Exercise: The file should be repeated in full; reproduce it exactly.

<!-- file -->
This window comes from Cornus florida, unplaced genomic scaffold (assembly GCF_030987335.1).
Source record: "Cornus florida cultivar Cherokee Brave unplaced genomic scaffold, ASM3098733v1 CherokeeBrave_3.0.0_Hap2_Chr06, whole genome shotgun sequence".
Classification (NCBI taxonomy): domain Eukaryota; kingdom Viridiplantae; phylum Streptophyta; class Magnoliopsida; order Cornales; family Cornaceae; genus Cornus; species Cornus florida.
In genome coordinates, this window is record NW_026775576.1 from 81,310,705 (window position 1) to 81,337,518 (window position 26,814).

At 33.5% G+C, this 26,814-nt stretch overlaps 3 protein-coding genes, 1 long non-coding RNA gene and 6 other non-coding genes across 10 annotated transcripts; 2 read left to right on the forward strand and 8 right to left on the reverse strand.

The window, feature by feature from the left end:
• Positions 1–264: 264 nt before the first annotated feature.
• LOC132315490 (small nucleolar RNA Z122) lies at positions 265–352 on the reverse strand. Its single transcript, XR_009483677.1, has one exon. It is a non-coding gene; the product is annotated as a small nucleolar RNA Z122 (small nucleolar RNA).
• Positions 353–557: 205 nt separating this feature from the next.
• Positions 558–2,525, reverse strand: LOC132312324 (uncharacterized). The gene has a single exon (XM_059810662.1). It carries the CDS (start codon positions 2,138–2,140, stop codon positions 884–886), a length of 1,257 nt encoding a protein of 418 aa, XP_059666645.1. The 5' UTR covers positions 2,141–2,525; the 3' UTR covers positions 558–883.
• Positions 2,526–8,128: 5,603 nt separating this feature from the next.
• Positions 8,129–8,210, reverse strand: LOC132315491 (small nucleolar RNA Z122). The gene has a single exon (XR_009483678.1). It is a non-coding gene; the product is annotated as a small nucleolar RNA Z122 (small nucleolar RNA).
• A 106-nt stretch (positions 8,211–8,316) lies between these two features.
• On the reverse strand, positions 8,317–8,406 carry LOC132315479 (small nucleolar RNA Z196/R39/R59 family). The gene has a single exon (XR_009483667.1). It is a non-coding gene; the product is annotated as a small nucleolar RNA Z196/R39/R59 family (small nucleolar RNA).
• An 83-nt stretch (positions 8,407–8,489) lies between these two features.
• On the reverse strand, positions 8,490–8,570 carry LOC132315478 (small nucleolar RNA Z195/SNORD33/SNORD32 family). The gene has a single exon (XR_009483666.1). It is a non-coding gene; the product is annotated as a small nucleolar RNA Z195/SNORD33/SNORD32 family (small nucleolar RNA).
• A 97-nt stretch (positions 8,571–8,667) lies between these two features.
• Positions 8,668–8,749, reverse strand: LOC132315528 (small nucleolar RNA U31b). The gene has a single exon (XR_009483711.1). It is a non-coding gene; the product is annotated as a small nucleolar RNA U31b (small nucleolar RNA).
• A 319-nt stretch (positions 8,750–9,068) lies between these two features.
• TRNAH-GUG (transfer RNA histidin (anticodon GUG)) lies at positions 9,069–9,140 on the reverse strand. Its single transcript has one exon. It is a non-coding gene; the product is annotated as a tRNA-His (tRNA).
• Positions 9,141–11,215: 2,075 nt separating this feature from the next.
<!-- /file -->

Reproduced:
This window comes from Cornus florida, unplaced genomic scaffold (assembly GCF_030987335.1).
Source record: "Cornus florida cultivar Cherokee Brave unplaced genomic scaffold, ASM3098733v1 CherokeeBrave_3.0.0_Hap2_Chr06, whole genome shotgun sequence".
Classification (NCBI taxonomy): domain Eukaryota; kingdom Viridiplantae; phylum Streptophyta; class Magnoliopsida; order Cornales; family Cornaceae; genus Cornus; species Cornus florida.
In genome coordinates, this window is record NW_026775576.1 from 81,310,705 (window position 1) to 81,337,518 (window position 26,814).

At 33.5% G+C, this 26,814-nt stretch overlaps 3 protein-coding genes, 1 long non-coding RNA gene and 6 other non-coding genes across 10 annotated transcripts; 2 read left to right on the forward strand and 8 right to left on the reverse strand.

The window, feature by feature from the left end:
• Positions 1–264: 264 nt before the first annotated feature.
• LOC132315490 (small nucleolar RNA Z122) lies at positions 265–352 on the reverse strand. Its single transcript, XR_009483677.1, has one exon. It is a non-coding gene; the product is annotated as a small nucleolar RNA Z122 (small nucleolar RNA).
• Positions 353–557: 205 nt separating this feature from the next.
• Positions 558–2,525, reverse strand: LOC132312324 (uncharacterized). The gene has a single exon (XM_059810662.1). It carries the CDS (start codon positions 2,138–2,140, stop codon positions 884–886), a length of 1,257 nt encoding a protein of 418 aa, XP_059666645.1. The 5' UTR covers positions 2,141–2,525; the 3' UTR covers positions 558–883.
• Positions 2,526–8,128: 5,603 nt separating this feature from the next.
• Positions 8,129–8,210, reverse strand: LOC132315491 (small nucleolar RNA Z122). The gene has a single exon (XR_009483678.1). It is a non-coding gene; the product is annotated as a small nucleolar RNA Z122 (small nucleolar RNA).
• A 106-nt stretch (positions 8,211–8,316) lies between these two features.
• On the reverse strand, positions 8,317–8,406 carry LOC132315479 (small nucleolar RNA Z196/R39/R59 family). The gene has a single exon (XR_009483667.1). It is a non-coding gene; the product is annotated as a small nucleolar RNA Z196/R39/R59 family (small nucleolar RNA).
• An 83-nt stretch (positions 8,407–8,489) lies between these two features.
• On the reverse strand, positions 8,490–8,570 carry LOC132315478 (small nucleolar RNA Z195/SNORD33/SNORD32 family). The gene has a single exon (XR_009483666.1). It is a non-coding gene; the product is annotated as a small nucleolar RNA Z195/SNORD33/SNORD32 family (small nucleolar RNA).
• A 97-nt stretch (positions 8,571–8,667) lies between these two features.
• Positions 8,668–8,749, reverse strand: LOC132315528 (small nucleolar RNA U31b). The gene has a single exon (XR_009483711.1). It is a non-coding gene; the product is annotated as a small nucleolar RNA U31b (small nucleolar RNA).
• A 319-nt stretch (positions 8,750–9,068) lies between these two features.
• TRNAH-GUG (transfer RNA histidin (anticodon GUG)) lies at positions 9,069–9,140 on the reverse strand. Its single transcript has one exon. It is a non-coding gene; the product is annotated as a tRNA-His (tRNA).
• Positions 9,141–11,215: 2,075 nt separating this feature from the next.